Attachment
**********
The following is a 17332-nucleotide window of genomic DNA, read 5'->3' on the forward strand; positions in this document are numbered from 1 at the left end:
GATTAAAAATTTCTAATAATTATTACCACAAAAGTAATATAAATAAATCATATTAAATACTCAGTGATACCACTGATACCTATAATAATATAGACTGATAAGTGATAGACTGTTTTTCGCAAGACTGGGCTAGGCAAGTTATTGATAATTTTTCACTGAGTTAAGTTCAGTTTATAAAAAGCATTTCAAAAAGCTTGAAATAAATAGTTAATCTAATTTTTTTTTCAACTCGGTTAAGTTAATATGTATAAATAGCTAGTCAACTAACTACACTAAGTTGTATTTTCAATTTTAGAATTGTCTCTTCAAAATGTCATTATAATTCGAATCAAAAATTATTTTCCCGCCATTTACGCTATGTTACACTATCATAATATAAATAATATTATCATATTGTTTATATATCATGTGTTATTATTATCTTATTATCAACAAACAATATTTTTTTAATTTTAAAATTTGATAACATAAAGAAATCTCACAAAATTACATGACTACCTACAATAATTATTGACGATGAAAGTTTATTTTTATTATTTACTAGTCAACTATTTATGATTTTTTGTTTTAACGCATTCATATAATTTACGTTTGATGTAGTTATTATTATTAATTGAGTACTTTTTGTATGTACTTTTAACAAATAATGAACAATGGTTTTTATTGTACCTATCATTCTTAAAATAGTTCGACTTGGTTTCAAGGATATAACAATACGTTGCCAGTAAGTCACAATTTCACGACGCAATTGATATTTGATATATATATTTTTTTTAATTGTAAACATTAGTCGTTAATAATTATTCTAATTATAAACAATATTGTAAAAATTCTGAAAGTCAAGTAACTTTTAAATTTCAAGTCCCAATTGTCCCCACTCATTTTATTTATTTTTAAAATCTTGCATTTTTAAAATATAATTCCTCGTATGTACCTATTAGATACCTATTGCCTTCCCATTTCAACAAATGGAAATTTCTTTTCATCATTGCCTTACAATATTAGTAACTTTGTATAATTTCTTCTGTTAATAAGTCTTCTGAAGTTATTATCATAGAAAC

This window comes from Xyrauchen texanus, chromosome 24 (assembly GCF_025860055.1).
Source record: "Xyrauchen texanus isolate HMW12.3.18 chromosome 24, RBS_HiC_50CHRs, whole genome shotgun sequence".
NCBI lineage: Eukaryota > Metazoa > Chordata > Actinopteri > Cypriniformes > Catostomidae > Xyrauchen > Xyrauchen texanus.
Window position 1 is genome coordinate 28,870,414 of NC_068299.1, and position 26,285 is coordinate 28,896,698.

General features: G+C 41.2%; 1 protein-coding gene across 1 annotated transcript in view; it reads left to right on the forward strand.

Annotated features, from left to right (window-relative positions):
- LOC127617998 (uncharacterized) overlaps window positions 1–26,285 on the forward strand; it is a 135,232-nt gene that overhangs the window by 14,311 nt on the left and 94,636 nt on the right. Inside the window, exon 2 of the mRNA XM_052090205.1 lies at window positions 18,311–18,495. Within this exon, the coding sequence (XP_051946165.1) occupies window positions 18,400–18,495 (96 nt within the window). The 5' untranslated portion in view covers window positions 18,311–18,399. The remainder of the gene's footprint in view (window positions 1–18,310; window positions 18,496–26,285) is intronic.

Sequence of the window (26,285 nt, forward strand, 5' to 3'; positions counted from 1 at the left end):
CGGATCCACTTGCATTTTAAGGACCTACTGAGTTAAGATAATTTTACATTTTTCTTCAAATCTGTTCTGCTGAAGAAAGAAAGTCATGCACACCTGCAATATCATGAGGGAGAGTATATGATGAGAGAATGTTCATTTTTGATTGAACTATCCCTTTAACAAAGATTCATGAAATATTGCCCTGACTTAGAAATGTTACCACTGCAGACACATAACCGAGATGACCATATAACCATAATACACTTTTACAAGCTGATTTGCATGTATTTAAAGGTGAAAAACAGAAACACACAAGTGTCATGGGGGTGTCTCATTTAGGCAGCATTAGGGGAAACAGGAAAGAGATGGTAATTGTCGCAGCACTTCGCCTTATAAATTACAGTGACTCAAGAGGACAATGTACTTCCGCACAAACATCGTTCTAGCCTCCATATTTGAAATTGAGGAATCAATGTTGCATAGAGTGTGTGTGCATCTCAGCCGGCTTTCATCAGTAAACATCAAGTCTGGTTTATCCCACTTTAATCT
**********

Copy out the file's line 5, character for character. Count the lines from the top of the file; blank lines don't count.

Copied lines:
NCBI lineage: Eukaryota > Metazoa > Chordata > Actinopteri > Cypriniformes > Catostomidae > Xyrauchen > Xyrauchen texanus.